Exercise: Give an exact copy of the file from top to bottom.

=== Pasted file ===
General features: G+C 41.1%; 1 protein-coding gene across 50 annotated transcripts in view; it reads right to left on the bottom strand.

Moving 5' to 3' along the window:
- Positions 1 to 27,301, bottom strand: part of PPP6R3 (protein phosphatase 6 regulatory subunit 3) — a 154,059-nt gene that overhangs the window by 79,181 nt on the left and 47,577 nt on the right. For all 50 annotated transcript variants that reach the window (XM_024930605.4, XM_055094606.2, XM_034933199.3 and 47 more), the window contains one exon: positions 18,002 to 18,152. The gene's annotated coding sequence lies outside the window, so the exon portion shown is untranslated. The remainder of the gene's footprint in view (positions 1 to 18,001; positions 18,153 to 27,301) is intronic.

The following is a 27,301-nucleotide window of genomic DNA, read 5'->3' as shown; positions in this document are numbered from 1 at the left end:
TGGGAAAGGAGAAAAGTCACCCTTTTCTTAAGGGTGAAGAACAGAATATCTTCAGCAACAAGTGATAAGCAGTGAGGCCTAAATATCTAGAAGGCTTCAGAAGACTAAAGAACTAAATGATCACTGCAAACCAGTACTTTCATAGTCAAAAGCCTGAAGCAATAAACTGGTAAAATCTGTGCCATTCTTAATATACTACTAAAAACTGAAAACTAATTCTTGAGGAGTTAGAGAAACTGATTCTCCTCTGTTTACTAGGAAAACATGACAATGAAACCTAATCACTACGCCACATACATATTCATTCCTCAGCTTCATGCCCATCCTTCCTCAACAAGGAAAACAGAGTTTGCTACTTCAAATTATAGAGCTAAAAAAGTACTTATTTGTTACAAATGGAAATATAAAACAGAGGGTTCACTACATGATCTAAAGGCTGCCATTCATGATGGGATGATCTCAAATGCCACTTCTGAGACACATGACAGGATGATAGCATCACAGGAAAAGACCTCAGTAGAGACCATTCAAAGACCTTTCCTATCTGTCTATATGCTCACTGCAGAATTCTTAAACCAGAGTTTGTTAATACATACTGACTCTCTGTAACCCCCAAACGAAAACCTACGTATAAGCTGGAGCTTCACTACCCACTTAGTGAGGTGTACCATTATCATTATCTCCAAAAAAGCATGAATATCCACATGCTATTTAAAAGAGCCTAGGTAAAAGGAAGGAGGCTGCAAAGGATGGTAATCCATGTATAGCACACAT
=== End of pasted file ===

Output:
General features: G+C 41.1%; 1 protein-coding gene across 50 annotated transcripts in view; it reads right to left on the bottom strand.

Moving 5' to 3' along the window:
- Positions 1 to 27,301, bottom strand: part of PPP6R3 (protein phosphatase 6 regulatory subunit 3) — a 154,059-nt gene that overhangs the window by 79,181 nt on the left and 47,577 nt on the right. For all 50 annotated transcript variants that reach the window (XM_024930605.4, XM_055094606.2, XM_034933199.3 and 47 more), the window contains one exon: positions 18,002 to 18,152. The gene's annotated coding sequence lies outside the window, so the exon portion shown is untranslated. The remainder of the gene's footprint in view (positions 1 to 18,001; positions 18,153 to 27,301) is intronic.

The following is a 27,301-nucleotide window of genomic DNA, read 5'->3' as shown; positions in this document are numbered from 1 at the left end:
TGGGAAAGGAGAAAAGTCACCCTTTTCTTAAGGGTGAAGAACAGAATATCTTCAGCAACAAGTGATAAGCAGTGAGGCCTAAATATCTAGAAGGCTTCAGAAGACTAAAGAACTAAATGATCACTGCAAACCAGTACTTTCATAGTCAAAAGCCTGAAGCAATAAACTGGTAAAATCTGTGCCATTCTTAATATACTACTAAAAACTGAAAACTAATTCTTGAGGAGTTAGAGAAACTGATTCTCCTCTGTTTACTAGGAAAACATGACAATGAAACCTAATCACTACGCCACATACATATTCATTCCTCAGCTTCATGCCCATCCTTCCTCAACAAGGAAAACAGAGTTTGCTACTTCAAATTATAGAGCTAAAAAAGTACTTATTTGTTACAAATGGAAATATAAAACAGAGGGTTCACTACATGATCTAAAGGCTGCCATTCATGATGGGATGATCTCAAATGCCACTTCTGAGACACATGACAGGATGATAGCATCACAGGAAAAGACCTCAGTAGAGACCATTCAAAGACCTTTCCTATCTGTCTATATGCTCACTGCAGAATTCTTAAACCAGAGTTTGTTAATACATACTGACTCTCTGTAACCCCCAAACGAAAACCTACGTATAAGCTGGAGCTTCACTACCCACTTAGTGAGGTGTACCATTATCATTATCTCCAAAAAAGCATGAATATCCACATGCTATTTAAAAGAGCCTAGGTAAAAGGAAGGAGGCTGCAAAGGATGGTAATCCATGTATAGCACACAT